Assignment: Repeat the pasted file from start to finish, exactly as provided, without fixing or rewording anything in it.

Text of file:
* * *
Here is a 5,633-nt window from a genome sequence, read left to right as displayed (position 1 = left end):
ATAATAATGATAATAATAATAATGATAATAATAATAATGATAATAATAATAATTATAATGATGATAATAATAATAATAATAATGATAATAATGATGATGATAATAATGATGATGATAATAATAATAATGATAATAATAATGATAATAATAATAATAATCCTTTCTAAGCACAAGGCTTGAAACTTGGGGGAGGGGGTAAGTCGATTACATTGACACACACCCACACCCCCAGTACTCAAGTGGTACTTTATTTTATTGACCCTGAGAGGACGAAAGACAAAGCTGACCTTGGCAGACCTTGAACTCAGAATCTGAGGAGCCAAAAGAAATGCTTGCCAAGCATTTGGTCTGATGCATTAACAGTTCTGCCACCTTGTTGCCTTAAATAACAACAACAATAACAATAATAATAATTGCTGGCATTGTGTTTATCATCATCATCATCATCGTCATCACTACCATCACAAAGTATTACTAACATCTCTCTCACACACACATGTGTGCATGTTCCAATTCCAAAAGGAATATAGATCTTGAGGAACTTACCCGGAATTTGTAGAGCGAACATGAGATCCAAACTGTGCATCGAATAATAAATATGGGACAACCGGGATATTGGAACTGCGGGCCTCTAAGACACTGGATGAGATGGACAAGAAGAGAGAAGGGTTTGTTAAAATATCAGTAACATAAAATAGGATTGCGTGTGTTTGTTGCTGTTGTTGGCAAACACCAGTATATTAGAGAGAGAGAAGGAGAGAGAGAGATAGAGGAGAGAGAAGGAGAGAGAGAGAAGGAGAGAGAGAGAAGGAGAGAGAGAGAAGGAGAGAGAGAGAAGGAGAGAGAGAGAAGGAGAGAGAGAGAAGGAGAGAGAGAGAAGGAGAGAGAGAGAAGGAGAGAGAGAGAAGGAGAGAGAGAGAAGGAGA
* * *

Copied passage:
Here is a 5,633-nt window from a genome sequence, read left to right as displayed (position 1 = left end):
ATAATAATGATAATAATAATAATGATAATAATAATAATGATAATAATAATAATTATAATGATGATAATAATAATAATAATAATGATAATAATGATGATGATAATAATGATGATGATAATAATAATAATGATAATAATAATGATAATAATAATAATAATCCTTTCTAAGCACAAGGCTTGAAACTTGGGGGAGGGGGTAAGTCGATTACATTGACACACACCCACACCCCCAGTACTCAAGTGGTACTTTATTTTATTGACCCTGAGAGGACGAAAGACAAAGCTGACCTTGGCAGACCTTGAACTCAGAATCTGAGGAGCCAAAAGAAATGCTTGCCAAGCATTTGGTCTGATGCATTAACAGTTCTGCCACCTTGTTGCCTTAAATAACAACAACAATAACAATAATAATAATTGCTGGCATTGTGTTTATCATCATCATCATCATCGTCATCACTACCATCACAAAGTATTACTAACATCTCTCTCACACACACATGTGTGCATGTTCCAATTCCAAAAGGAATATAGATCTTGAGGAACTTACCCGGAATTTGTAGAGCGAACATGAGATCCAAACTGTGCATCGAATAATAAATATGGGACAACCGGGATATTGGAACTGCGGGCCTCTAAGACACTGGATGAGATGGACAAGAAGAGAGAAGGGTTTGTTAAAATATCAGTAACATAAAATAGGATTGCGTGTGTTTGTTGCTGTTGTTGGCAAACACCAGTATATTAGAGAGAGAGAAGGAGAGAGAGAGATAGAGGAGAGAGAAGGAGAGAGAGAGAAGGAGAGAGAGAGAAGGAGAGAGAGAGAAGGAGAGAGAGAGAAGGAGAGAGAGAGAAGGAGAGAGAGAGAAGGAGAGAGAGAGAAGGAGAGAGAGAGAAGGAGAGAGAGAGAAGGAGAGAGAGAGAAGGAGA